03 Sep A Magpie Changed My Life
Let’s Begin at the Beginning
Some of you may have noticed the little Magpie that sits in the bottom right hand corner of my website. He is there for a reason, a very significant reason. That Magpie changed my life!
In March 2006, after having been married to my second husband for 9 years, I discovered that I was pregnant. We were both a bit shocked as we thought it would never happen for us. Especially as I was going to be 42 that year! But happiness soon overtook the feelings of shock. My husband set about looking after me. Being a bit of a mother hen, he ensured that I was eating well and getting all of my vitamins.
First Signs of Trouble
After just a couple of weeks of receiving our good news, I developed pains and swelling in my legs. My husband called the doctor as the pains became so bad that I couldn’t walk and became bed-bound. The doctor diagnosed phlebitis, an inflammation of the veins in my legs. As I found even putting my feet to the floor too painful I had no choice but to remain in bed. My husband would leave me a sandwich and bottle of water by the bedside as he had to go to work. If I needed the bathroom I would have to shuffle along on my bottom, with a stick to help me lift myself up or simply pee in a bowl (not very dignified).
The phlebitis subsided after three weeks and I returned to work. I was a Civil Servant and had missed my colleagues whilst I was off work. Even though I was still in the early stages of my pregnancy, I thought it safer to notify my manager of the pregnancy in case anything went wrong!
A Real Sense of Panic
I woke one morning to find I had been bleeding. My husband was already at work so I phoned the maternity ward at my local hospital who wanted me to come in immediately. I called my husband who came home and we raced over to the hospital.
A funny thing happened at this point, which we still laugh about. I’d gotten dressed so quickly that I’d put a pair of casual trousers on, not realising that my gorgeous chocolate Labrador, who had a thing about eating my clothes, had chewed a big hole in the crotch of the trousers! (The things you remember eh?)
An internal scan was given to me and we were told the devastating news that we had lost the baby. Not only that, but it looked liked it could have been a twin but the second sac was empty!
The gynaecologist noticed how swollen my left leg was, something that I thought was just a ‘hang over’ from my recent bout of phlebitis. She, however seemed concerned. When doing the scan she discovered a massive fibroid embedded in my pelvis. She advised me that now that I was no longer pregnant, she would be able to do something about the fibroid.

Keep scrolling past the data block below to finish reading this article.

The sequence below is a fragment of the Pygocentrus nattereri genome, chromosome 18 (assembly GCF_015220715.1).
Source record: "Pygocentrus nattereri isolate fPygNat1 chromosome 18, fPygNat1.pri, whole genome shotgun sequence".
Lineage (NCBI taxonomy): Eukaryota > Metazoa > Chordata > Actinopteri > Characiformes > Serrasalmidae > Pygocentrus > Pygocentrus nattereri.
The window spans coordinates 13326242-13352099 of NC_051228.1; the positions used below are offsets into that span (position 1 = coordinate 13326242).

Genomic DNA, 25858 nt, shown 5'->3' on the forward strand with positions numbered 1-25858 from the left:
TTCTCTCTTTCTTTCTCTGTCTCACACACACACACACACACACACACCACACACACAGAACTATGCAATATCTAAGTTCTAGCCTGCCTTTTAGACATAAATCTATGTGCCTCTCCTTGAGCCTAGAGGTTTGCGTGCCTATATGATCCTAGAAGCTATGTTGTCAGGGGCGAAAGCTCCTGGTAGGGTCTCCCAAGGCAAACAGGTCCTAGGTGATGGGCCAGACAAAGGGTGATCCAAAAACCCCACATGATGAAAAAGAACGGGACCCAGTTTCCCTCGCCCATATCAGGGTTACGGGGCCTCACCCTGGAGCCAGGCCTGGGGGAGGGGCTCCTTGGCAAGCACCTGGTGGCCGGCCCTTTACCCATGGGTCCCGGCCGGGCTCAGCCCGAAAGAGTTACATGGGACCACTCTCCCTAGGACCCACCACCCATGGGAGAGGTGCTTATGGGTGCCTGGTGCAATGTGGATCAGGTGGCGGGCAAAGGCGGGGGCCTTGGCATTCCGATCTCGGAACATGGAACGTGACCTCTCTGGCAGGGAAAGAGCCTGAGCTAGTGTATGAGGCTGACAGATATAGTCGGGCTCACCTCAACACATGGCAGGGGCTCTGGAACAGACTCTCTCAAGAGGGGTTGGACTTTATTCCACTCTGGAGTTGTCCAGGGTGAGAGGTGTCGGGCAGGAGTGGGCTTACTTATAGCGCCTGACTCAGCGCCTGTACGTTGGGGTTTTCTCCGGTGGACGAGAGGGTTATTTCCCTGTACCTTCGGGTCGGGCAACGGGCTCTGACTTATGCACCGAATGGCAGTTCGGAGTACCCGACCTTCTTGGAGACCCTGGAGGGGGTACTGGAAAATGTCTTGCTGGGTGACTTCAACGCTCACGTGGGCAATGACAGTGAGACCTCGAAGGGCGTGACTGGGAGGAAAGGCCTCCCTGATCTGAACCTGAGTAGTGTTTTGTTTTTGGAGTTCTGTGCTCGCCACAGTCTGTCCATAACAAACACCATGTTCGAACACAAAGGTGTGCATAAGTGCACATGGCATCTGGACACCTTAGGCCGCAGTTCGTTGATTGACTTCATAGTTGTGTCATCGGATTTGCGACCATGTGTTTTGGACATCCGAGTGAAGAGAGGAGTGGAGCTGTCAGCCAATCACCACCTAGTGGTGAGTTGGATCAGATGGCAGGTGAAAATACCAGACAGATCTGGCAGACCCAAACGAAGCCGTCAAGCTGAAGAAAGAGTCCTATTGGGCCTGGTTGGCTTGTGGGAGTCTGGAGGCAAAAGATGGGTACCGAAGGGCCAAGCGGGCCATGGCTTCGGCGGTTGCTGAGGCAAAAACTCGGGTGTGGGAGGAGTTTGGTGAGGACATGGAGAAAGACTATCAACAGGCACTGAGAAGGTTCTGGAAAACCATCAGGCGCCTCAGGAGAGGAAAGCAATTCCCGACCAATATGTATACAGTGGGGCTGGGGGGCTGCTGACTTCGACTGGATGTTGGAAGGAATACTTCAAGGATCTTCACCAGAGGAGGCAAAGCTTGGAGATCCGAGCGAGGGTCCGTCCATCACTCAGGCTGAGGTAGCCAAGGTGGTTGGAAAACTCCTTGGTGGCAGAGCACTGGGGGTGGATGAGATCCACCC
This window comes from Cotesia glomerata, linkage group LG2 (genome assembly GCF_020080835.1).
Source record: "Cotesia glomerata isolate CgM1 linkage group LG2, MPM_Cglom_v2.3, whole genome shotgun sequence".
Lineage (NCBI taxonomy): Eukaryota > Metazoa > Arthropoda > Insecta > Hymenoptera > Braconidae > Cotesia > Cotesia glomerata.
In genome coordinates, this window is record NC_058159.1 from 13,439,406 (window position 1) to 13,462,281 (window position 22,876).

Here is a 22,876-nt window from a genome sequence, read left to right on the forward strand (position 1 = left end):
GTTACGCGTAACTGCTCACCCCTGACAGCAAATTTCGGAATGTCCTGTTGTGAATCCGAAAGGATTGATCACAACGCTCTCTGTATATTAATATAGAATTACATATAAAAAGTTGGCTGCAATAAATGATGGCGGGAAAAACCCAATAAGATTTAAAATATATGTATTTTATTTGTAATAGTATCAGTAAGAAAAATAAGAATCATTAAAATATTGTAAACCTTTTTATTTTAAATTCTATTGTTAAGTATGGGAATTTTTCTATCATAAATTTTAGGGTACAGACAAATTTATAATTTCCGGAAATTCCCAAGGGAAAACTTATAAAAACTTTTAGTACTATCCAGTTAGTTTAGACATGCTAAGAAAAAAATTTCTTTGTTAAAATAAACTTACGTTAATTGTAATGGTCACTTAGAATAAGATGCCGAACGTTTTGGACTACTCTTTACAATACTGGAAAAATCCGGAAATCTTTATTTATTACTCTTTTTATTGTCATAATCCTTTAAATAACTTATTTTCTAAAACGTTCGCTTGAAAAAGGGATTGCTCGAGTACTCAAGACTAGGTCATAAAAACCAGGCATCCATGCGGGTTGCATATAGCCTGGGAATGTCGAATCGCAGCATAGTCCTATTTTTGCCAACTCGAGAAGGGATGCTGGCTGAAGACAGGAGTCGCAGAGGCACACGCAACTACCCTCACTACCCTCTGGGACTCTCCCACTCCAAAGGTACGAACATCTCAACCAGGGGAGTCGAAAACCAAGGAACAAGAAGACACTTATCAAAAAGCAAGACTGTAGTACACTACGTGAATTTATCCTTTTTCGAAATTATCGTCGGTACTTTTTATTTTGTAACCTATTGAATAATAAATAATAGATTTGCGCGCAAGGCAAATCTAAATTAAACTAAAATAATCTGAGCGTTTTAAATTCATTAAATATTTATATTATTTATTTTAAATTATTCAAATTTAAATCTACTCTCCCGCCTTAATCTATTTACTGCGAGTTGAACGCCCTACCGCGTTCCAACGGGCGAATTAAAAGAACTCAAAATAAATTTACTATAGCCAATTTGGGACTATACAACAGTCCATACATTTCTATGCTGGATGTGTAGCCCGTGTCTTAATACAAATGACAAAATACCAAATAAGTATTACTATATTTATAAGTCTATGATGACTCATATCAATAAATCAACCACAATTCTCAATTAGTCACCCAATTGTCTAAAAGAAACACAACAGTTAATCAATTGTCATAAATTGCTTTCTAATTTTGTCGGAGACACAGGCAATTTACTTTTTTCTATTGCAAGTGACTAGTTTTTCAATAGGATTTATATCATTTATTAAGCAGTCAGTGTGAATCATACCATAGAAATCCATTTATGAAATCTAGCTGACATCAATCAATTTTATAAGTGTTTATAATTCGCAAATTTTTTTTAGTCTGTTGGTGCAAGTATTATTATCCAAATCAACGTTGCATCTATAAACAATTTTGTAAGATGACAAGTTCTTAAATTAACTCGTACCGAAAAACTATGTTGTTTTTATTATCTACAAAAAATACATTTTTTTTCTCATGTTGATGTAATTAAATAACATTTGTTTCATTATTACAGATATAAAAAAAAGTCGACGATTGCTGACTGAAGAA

Keep Calm and Carry On
I’ve always been quite a pragmatic person. Bad things happen to people and this time it was our turn. It was sad but true. However, I lay in bed one night soon after returning home and said to my husband ‘it’s weird, but I still feel pregnant’. We both put this down to having lost our baby but still having a longing to have a baby – hormones if you like!
I returned to work and tried to move on. But I just didn’t feel right. I couldn’t put my finger on what was wrong but I knew that something was wrong.
Ding Ding, Round Two!
Just a week or so later I had problems catching my breath. I couldn’t walk a few meters without feeling like I’d run a marathon. Instinctively, I phoned the maternity wing of the hospital and as I spoke to them on the phone, they could hear that I was having problems breathing. I was told to get to the hospital immediately.
Again my husband rushed home from work and we made our way to the hospital where the staff were waiting for my arrival. Scans and blood tests were arranged with speed. I must admit, at this point I was really frightened.
Good News and Bad
I saw the same gynaecologist that I had seen before. After having a scan she announced that she could see the baby and it was doing fine! Totally shocked by her statement, both my husband and I asked, what baby? I reminded her that we had lost our baby just a few weeks earlier. It seems that I had a tilting womb and that when she did the first scan, she couldn’t see the second ‘twin’, as it had been hidden by the fibroid, which was growing exponentially, due to the pregnancy hormones.